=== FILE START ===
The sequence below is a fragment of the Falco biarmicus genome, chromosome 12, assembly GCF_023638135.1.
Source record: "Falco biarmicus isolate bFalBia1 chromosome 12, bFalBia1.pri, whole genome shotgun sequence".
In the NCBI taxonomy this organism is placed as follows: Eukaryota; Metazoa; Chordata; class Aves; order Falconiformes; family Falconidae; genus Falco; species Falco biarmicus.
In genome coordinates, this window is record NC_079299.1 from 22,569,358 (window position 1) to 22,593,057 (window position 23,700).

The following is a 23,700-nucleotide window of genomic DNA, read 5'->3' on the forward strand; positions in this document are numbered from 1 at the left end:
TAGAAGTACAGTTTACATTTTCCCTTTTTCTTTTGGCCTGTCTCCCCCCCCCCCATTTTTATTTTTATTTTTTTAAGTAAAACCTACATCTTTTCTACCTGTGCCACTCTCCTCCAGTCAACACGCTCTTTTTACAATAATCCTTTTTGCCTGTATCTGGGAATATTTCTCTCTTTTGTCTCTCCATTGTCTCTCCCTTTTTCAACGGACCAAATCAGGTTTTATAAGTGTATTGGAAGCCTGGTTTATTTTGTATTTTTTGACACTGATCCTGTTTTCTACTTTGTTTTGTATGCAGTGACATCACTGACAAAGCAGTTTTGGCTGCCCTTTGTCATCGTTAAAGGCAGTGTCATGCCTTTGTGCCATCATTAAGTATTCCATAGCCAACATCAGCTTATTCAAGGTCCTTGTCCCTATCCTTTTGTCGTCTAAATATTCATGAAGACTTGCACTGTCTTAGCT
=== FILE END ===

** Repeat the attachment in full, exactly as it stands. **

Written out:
The sequence below is a fragment of the Falco biarmicus genome, chromosome 12, assembly GCF_023638135.1.
Source record: "Falco biarmicus isolate bFalBia1 chromosome 12, bFalBia1.pri, whole genome shotgun sequence".
In the NCBI taxonomy this organism is placed as follows: Eukaryota; Metazoa; Chordata; class Aves; order Falconiformes; family Falconidae; genus Falco; species Falco biarmicus.
In genome coordinates, this window is record NC_079299.1 from 22,569,358 (window position 1) to 22,593,057 (window position 23,700).

The following is a 23,700-nucleotide window of genomic DNA, read 5'->3' on the forward strand; positions in this document are numbered from 1 at the left end:
TAGAAGTACAGTTTACATTTTCCCTTTTTCTTTTGGCCTGTCTCCCCCCCCCCCATTTTTATTTTTATTTTTTTAAGTAAAACCTACATCTTTTCTACCTGTGCCACTCTCCTCCAGTCAACACGCTCTTTTTACAATAATCCTTTTTGCCTGTATCTGGGAATATTTCTCTCTTTTGTCTCTCCATTGTCTCTCCCTTTTTCAACGGACCAAATCAGGTTTTATAAGTGTATTGGAAGCCTGGTTTATTTTGTATTTTTTGACACTGATCCTGTTTTCTACTTTGTTTTGTATGCAGTGACATCACTGACAAAGCAGTTTTGGCTGCCCTTTGTCATCGTTAAAGGCAGTGTCATGCCTTTGTGCCATCATTAAGTATTCCATAGCCAACATCAGCTTATTCAAGGTCCTTGTCCCTATCCTTTTGTCGTCTAAATATTCATGAAGACTTGCACTGTCTTAGCT